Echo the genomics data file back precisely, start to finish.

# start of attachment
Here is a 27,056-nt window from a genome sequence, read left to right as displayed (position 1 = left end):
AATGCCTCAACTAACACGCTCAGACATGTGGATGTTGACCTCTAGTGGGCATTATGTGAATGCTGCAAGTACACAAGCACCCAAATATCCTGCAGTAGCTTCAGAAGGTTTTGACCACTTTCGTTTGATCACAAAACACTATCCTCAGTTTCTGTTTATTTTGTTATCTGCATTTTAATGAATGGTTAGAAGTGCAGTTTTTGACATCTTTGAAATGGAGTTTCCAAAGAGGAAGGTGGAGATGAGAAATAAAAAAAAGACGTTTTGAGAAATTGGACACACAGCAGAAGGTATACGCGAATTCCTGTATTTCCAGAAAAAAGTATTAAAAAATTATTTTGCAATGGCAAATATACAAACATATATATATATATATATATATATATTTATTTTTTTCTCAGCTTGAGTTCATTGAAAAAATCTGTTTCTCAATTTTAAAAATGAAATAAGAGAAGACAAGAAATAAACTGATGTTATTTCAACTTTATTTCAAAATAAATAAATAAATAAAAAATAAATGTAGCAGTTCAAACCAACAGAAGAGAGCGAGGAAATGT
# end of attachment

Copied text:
Here is a 27,056-nt window from a genome sequence, read left to right as displayed (position 1 = left end):
AATGCCTCAACTAACACGCTCAGACATGTGGATGTTGACCTCTAGTGGGCATTATGTGAATGCTGCAAGTACACAAGCACCCAAATATCCTGCAGTAGCTTCAGAAGGTTTTGACCACTTTCGTTTGATCACAAAACACTATCCTCAGTTTCTGTTTATTTTGTTATCTGCATTTTAATGAATGGTTAGAAGTGCAGTTTTTGACATCTTTGAAATGGAGTTTCCAAAGAGGAAGGTGGAGATGAGAAATAAAAAAAAGACGTTTTGAGAAATTGGACACACAGCAGAAGGTATACGCGAATTCCTGTATTTCCAGAAAAAAGTATTAAAAAATTATTTTGCAATGGCAAATATACAAACATATATATATATATATATATATATATTTATTTTTTTCTCAGCTTGAGTTCATTGAAAAAATCTGTTTCTCAATTTTAAAAATGAAATAAGAGAAGACAAGAAATAAACTGATGTTATTTCAACTTTATTTCAAAATAAATAAATAAATAAAAAATAAATGTAGCAGTTCAAACCAACAGAAGAGAGCGAGGAAATGT